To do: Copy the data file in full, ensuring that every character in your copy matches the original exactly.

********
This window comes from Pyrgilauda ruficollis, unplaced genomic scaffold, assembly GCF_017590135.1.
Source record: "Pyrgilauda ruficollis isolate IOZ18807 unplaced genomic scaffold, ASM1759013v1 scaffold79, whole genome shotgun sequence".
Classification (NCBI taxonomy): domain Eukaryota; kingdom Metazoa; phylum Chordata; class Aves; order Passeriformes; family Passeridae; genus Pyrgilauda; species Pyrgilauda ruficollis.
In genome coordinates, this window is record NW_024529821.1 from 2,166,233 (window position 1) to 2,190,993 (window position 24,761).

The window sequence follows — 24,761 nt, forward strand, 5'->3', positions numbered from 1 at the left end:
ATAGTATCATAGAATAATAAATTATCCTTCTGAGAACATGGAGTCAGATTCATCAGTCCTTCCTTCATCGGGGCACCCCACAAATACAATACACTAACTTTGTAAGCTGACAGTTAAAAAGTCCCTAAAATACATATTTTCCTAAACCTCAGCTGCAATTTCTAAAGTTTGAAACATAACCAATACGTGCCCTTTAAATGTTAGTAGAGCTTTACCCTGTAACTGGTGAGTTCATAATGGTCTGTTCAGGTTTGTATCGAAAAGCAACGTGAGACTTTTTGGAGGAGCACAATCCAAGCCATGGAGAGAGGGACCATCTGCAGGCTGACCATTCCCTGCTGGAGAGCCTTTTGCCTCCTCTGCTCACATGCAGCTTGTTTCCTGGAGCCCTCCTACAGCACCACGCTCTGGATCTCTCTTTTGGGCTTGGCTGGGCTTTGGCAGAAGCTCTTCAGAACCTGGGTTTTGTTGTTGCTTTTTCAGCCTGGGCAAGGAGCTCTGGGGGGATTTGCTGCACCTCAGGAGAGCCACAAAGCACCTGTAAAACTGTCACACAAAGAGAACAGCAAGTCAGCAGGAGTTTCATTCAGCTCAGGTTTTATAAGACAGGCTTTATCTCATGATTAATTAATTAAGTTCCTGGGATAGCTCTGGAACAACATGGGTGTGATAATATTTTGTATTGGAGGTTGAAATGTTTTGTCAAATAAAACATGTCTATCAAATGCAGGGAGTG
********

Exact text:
This window comes from Pyrgilauda ruficollis, unplaced genomic scaffold, assembly GCF_017590135.1.
Source record: "Pyrgilauda ruficollis isolate IOZ18807 unplaced genomic scaffold, ASM1759013v1 scaffold79, whole genome shotgun sequence".
Classification (NCBI taxonomy): domain Eukaryota; kingdom Metazoa; phylum Chordata; class Aves; order Passeriformes; family Passeridae; genus Pyrgilauda; species Pyrgilauda ruficollis.
In genome coordinates, this window is record NW_024529821.1 from 2,166,233 (window position 1) to 2,190,993 (window position 24,761).

The window sequence follows — 24,761 nt, forward strand, 5'->3', positions numbered from 1 at the left end:
ATAGTATCATAGAATAATAAATTATCCTTCTGAGAACATGGAGTCAGATTCATCAGTCCTTCCTTCATCGGGGCACCCCACAAATACAATACACTAACTTTGTAAGCTGACAGTTAAAAAGTCCCTAAAATACATATTTTCCTAAACCTCAGCTGCAATTTCTAAAGTTTGAAACATAACCAATACGTGCCCTTTAAATGTTAGTAGAGCTTTACCCTGTAACTGGTGAGTTCATAATGGTCTGTTCAGGTTTGTATCGAAAAGCAACGTGAGACTTTTTGGAGGAGCACAATCCAAGCCATGGAGAGAGGGACCATCTGCAGGCTGACCATTCCCTGCTGGAGAGCCTTTTGCCTCCTCTGCTCACATGCAGCTTGTTTCCTGGAGCCCTCCTACAGCACCACGCTCTGGATCTCTCTTTTGGGCTTGGCTGGGCTTTGGCAGAAGCTCTTCAGAACCTGGGTTTTGTTGTTGCTTTTTCAGCCTGGGCAAGGAGCTCTGGGGGGATTTGCTGCACCTCAGGAGAGCCACAAAGCACCTGTAAAACTGTCACACAAAGAGAACAGCAAGTCAGCAGGAGTTTCATTCAGCTCAGGTTTTATAAGACAGGCTTTATCTCATGATTAATTAATTAAGTTCCTGGGATAGCTCTGGAACAACATGGGTGTGATAATATTTTGTATTGGAGGTTGAAATGTTTTGTCAAATAAAACATGTCTATCAAATGCAGGGAGTG